A general practice or family practice physician has general knowledge of disease and usually serves as a primary care provider (PCP) for insurance purposes. The PCP could also be a pediatrician, specializing in children’s health, or an internist, who treats adults. The PCP addresses the most common types of illness and may serve as a “gatekeeper”. Many insurance plans require the patient to see the primary care provider for a referral before visiting a specialist.
A surgeon is a specialist in performing operations; that is, invasive procedures such as removal of a tumor or transplanting an organ. Surgery has its own subspecialties, including:
Cardiovascular surgery – heart and associated blood vessels.
Vascular surgery – blood vessels other than those in the chest or the brain.
Neurosurgery – brain, spinal cord, and nerves.
Plastic surgery – reconstructive or cosmetic operations.
Orthopedic surgery – locomotor system (bones, muscles, tendons, ligaments).
Other doctors focus on a particular area, system, or organ of the body. For example, a gastroenterologist diagnoses and treats problems involving the digestive system (esophagus, stomach, intestines), while a cardiologist focuses on the heart. More specialties of this type include:
Otolaryngology – also called otorhinolaryngology or ear, nose, and throat (ENT).
Urology – addresses the urinary tracts of men and women, as well as the reproductive system of males.
Dermatology – diseases of the skin.
Endocrinology – focuses on the endocrine system (including endocrine glands and hormones). An endocrinologist may treat individuals with diabetes, thyroid problems, and other diseases associated with hormone production.
Hematology – study of the blood, blood-forming organs, and blood diseases.
Hepatology – disorders of the liver.
Nephrology – focuses on the kidneys.
Pulmonology – conditions of the lungs.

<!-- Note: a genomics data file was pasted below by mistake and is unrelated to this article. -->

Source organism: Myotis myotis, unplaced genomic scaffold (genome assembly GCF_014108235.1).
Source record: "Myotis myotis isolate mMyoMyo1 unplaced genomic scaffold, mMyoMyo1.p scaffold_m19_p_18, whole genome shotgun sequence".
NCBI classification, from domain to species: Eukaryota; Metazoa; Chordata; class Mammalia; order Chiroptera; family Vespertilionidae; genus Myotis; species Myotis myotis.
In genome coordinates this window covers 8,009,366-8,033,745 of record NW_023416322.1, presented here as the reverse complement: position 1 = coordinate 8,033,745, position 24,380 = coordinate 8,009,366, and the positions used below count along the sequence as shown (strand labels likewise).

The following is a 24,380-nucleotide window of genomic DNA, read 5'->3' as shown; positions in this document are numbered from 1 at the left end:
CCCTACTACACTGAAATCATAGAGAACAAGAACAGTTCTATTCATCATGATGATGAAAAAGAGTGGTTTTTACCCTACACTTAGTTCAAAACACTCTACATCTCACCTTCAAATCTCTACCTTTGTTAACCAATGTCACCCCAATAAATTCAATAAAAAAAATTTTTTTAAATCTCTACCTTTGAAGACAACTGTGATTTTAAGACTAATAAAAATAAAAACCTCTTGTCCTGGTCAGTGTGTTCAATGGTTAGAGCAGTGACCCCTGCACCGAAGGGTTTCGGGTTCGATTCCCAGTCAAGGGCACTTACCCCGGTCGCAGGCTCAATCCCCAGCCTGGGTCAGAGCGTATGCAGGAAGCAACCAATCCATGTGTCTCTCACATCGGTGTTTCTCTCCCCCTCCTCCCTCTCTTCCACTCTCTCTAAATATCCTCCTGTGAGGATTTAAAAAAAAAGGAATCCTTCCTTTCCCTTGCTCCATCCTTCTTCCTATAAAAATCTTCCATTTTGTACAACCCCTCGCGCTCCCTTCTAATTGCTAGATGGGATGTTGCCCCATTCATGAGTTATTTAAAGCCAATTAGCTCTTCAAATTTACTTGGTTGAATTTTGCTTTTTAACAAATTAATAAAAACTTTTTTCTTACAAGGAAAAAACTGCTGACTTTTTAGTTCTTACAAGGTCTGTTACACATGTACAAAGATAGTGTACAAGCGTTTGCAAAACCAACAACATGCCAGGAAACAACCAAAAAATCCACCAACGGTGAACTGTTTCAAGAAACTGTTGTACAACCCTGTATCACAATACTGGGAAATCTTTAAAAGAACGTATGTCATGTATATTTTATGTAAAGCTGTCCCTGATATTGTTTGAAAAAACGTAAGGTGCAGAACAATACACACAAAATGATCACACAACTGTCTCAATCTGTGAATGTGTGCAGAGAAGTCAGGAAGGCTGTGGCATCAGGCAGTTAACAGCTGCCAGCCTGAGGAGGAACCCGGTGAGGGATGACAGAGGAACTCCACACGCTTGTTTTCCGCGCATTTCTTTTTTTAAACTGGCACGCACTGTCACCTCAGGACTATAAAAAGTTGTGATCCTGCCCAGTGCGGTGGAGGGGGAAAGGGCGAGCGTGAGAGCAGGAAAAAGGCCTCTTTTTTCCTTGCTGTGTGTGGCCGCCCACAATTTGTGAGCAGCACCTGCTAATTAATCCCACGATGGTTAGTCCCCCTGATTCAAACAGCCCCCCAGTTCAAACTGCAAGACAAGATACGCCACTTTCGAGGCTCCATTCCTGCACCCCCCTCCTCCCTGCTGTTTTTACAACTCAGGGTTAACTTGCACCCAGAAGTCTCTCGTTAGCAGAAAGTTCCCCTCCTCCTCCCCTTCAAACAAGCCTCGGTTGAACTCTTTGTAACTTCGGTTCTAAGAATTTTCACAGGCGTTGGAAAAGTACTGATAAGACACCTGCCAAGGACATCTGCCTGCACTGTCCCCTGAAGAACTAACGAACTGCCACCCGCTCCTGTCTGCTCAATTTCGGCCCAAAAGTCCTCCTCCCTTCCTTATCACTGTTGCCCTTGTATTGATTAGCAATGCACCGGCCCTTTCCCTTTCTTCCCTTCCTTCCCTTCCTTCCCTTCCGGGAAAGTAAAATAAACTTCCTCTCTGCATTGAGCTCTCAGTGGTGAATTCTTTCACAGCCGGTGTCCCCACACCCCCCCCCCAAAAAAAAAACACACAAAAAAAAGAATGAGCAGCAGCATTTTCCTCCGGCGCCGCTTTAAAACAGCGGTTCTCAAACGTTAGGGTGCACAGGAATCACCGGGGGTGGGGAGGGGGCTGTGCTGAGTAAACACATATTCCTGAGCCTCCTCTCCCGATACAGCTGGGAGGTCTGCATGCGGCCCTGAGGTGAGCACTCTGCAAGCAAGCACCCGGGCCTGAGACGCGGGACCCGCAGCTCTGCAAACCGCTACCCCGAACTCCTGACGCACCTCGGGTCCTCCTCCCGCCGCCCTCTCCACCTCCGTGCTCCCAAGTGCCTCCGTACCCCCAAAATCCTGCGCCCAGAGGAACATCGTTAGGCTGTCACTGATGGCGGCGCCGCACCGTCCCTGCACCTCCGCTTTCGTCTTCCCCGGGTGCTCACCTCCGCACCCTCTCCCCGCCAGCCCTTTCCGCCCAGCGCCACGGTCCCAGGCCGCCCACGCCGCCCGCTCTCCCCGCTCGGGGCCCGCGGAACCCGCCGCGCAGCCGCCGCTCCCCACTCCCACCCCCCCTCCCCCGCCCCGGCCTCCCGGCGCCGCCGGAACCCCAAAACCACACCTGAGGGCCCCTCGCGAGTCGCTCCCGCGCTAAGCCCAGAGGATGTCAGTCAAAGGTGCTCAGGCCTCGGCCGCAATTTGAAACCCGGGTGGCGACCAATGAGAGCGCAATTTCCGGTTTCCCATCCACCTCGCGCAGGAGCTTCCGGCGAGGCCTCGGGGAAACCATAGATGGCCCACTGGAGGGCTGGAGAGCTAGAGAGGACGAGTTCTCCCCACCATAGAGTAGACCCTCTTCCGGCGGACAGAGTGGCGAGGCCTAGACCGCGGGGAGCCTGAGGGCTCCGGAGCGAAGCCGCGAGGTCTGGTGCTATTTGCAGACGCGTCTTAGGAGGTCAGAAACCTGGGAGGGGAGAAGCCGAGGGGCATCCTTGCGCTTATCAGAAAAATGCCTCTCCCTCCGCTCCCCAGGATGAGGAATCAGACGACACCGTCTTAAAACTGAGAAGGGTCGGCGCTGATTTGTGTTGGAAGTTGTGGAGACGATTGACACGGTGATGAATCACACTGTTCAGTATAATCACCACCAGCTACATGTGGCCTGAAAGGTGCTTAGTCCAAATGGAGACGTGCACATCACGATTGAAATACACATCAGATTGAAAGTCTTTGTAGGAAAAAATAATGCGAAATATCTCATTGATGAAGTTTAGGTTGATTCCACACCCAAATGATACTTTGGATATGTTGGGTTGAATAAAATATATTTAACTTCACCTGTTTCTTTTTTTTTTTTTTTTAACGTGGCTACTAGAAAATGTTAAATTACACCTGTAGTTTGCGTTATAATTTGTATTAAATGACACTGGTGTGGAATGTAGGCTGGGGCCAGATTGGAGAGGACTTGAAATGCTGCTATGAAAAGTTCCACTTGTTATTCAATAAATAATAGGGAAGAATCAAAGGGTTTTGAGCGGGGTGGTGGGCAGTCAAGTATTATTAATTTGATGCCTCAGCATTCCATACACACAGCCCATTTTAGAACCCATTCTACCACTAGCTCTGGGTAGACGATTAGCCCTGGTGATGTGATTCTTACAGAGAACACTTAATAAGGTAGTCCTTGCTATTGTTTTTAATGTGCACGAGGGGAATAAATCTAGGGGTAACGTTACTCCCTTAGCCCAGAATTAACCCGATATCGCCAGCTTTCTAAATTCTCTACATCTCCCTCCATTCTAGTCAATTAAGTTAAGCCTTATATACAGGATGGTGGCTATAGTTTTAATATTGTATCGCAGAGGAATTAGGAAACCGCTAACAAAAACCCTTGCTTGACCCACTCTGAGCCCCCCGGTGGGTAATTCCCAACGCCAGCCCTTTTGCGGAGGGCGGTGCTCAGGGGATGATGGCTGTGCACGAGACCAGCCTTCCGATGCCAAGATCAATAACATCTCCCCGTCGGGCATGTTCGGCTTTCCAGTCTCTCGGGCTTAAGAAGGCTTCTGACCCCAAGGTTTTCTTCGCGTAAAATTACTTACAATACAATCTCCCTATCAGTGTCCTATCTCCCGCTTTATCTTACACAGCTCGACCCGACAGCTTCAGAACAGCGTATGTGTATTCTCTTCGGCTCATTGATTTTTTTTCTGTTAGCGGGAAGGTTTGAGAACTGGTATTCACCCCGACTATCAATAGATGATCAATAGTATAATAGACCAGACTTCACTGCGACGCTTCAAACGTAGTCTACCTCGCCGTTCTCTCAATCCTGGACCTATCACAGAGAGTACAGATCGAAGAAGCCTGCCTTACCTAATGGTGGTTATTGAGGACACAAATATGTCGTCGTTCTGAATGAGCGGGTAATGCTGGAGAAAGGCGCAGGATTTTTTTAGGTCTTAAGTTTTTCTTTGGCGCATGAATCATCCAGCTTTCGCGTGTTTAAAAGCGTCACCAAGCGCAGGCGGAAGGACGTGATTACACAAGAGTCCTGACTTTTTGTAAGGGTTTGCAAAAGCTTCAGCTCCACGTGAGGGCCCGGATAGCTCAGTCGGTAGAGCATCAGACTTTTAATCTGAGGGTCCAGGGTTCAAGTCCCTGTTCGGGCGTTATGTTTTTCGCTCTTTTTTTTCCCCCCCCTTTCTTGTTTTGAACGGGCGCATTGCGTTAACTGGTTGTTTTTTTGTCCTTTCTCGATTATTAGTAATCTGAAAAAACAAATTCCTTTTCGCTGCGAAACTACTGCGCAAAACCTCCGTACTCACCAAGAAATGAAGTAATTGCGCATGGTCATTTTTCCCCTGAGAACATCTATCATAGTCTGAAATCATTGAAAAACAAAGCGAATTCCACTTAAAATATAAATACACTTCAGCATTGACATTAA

Neurology – diagnosis and treatment of the nervous system.
Opthalmology – diseases of the eyes and other structures related to vision.
Gynecology – women’s reproductive medicine.
Psychiatry – diagnosis and treatment of mental illnesses, including cognitive, perceptual, emotional, and behavioral disorders.
Oncology – diagnosis and treatment of cancer.
Obstetrics – pregnancy and childbirth.
Radiology – imaging and diagnosis using radiation and magnetism.
Rheumatology – study of inflammatory diseases of the joints and other systems.
Anesthesiology – anesthesia during surgical procedures as well as pain management.
These may be modified as pediatric (children) or geriatric (older adults), as in pediatric anesthesiology or geriatric psychiatry.
Important prefixes and suffixes:
-- ology: the study of a topic.
-- ologist: a person who studies a topic.
Cardi – heart.
Dent – teeth.
Derm – skin.
Entero – intestine.
Gastr – stomach.
Gyn – woman.
Hemato – blood.
Hepato – liver.
Nephr – kidney.
Neur – nerve
Onco – tumor.
Opthalm – eye.
Orth – correct or straight.
Osteo – bone.
Oto – ear
Patho – disease.
Pedia – child.
Phleb – vein.
Physio – nature.
Podo – foot.
Pulmo – lung.
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